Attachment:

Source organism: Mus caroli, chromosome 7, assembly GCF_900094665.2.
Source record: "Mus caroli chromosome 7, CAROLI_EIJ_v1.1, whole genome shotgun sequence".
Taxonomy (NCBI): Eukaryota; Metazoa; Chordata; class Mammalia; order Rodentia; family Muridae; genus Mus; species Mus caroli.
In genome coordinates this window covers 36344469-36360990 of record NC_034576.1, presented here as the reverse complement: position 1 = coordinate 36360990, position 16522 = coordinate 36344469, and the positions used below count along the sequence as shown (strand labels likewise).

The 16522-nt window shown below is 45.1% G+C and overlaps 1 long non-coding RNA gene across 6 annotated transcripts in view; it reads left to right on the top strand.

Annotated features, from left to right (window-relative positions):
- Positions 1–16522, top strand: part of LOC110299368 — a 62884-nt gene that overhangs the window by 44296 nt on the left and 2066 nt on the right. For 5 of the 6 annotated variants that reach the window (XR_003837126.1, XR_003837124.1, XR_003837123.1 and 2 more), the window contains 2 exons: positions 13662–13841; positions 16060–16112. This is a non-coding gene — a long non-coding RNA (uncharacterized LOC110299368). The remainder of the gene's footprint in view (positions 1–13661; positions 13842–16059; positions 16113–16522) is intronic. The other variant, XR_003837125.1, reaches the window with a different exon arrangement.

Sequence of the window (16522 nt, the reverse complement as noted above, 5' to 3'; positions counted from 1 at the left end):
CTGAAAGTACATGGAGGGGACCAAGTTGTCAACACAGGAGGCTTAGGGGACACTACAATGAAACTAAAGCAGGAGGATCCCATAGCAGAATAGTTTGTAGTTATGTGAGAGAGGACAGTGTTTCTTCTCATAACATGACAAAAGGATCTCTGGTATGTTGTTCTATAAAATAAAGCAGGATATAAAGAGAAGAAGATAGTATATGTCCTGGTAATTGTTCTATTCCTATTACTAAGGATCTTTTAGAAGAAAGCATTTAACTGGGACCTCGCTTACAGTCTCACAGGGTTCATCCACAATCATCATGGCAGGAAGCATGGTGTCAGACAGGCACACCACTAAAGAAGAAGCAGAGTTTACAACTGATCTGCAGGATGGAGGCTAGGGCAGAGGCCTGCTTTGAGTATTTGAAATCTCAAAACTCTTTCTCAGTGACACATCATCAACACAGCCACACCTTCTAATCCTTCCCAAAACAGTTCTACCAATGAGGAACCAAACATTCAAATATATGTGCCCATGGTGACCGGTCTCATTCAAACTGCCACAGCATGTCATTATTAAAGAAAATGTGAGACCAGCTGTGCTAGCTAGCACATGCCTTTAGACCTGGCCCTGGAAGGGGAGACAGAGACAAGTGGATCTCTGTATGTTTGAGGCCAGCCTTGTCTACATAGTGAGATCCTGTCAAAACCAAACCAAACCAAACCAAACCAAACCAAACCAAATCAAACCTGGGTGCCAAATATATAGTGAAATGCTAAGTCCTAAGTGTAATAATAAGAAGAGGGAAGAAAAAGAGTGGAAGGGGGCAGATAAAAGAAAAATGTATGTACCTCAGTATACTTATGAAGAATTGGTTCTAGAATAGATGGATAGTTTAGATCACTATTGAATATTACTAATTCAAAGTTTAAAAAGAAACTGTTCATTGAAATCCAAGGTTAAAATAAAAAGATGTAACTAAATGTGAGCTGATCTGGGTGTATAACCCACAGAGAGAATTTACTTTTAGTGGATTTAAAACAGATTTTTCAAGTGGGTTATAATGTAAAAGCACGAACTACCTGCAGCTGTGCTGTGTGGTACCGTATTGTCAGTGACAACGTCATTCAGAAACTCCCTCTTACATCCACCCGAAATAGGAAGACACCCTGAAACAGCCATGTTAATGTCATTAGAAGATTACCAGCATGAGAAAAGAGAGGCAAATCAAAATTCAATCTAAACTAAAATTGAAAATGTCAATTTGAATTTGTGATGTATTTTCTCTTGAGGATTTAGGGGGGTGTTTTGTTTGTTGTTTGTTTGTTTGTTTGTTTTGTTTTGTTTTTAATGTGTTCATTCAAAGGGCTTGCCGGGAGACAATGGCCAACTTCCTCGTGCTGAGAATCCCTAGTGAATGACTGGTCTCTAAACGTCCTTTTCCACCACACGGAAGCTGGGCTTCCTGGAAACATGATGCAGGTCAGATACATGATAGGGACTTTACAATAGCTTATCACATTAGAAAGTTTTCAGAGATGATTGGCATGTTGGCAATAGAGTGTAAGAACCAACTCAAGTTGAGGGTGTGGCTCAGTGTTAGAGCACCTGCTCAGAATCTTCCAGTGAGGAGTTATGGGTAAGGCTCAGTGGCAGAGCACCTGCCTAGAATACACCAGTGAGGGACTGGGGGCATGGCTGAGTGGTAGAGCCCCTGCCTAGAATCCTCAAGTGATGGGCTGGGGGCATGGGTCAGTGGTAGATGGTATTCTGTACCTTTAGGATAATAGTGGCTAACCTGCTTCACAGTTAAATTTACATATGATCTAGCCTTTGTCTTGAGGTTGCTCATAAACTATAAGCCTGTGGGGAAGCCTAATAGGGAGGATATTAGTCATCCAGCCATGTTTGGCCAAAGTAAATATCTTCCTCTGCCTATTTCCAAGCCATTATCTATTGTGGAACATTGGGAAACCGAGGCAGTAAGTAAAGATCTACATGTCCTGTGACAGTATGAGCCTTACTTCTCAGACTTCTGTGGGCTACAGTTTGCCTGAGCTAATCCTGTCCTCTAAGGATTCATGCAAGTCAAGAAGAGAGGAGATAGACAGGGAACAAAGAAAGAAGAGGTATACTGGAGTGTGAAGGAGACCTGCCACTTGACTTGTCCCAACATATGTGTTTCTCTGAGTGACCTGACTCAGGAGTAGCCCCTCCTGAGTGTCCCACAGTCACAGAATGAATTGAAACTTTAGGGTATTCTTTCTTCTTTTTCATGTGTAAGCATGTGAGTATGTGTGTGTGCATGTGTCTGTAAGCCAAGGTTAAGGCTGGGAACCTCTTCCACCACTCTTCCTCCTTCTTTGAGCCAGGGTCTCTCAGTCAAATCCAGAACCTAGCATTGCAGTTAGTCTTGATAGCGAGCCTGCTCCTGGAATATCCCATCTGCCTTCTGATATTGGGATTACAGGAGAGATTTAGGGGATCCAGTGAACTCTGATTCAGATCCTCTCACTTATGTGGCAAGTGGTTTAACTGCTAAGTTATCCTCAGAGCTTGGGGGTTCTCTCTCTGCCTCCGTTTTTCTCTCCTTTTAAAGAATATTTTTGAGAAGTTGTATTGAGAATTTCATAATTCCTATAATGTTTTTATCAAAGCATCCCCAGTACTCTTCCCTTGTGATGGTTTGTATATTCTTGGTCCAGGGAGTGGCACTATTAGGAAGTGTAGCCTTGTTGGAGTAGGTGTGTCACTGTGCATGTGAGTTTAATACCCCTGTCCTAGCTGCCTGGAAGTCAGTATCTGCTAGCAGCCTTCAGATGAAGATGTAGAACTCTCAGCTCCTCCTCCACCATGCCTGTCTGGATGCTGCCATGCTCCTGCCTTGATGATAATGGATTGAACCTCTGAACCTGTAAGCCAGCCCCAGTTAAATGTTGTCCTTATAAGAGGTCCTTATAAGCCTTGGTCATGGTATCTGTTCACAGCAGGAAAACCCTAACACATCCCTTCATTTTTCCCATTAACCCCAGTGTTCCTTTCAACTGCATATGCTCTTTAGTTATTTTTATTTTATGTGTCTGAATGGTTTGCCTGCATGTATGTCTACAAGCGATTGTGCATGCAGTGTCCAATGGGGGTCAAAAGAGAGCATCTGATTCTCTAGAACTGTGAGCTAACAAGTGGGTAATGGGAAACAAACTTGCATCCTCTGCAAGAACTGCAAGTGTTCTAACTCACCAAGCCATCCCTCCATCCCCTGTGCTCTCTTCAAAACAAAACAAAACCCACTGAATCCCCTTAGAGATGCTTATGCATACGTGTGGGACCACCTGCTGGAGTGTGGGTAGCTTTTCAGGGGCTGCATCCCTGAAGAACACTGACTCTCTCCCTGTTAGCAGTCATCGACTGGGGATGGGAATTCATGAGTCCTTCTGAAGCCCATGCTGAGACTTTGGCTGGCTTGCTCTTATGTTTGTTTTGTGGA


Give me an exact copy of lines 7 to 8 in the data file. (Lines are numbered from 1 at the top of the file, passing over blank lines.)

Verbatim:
- Positions 1–16522, top strand: part of LOC110299368 — a 62884-nt gene that overhangs the window by 44296 nt on the left and 2066 nt on the right. For 5 of the 6 annotated variants that reach the window (XR_003837126.1, XR_003837124.1, XR_003837123.1 and 2 more), the window contains 2 exons: positions 13662–13841; positions 16060–16112. This is a non-coding gene — a long non-coding RNA (uncharacterized LOC110299368). The remainder of the gene's footprint in view (positions 1–13661; positions 13842–16059; positions 16113–16522) is intronic. The other variant, XR_003837125.1, reaches the window with a different exon arrangement.

Sequence of the window (16522 nt, the reverse complement as noted above, 5' to 3'; positions counted from 1 at the left end):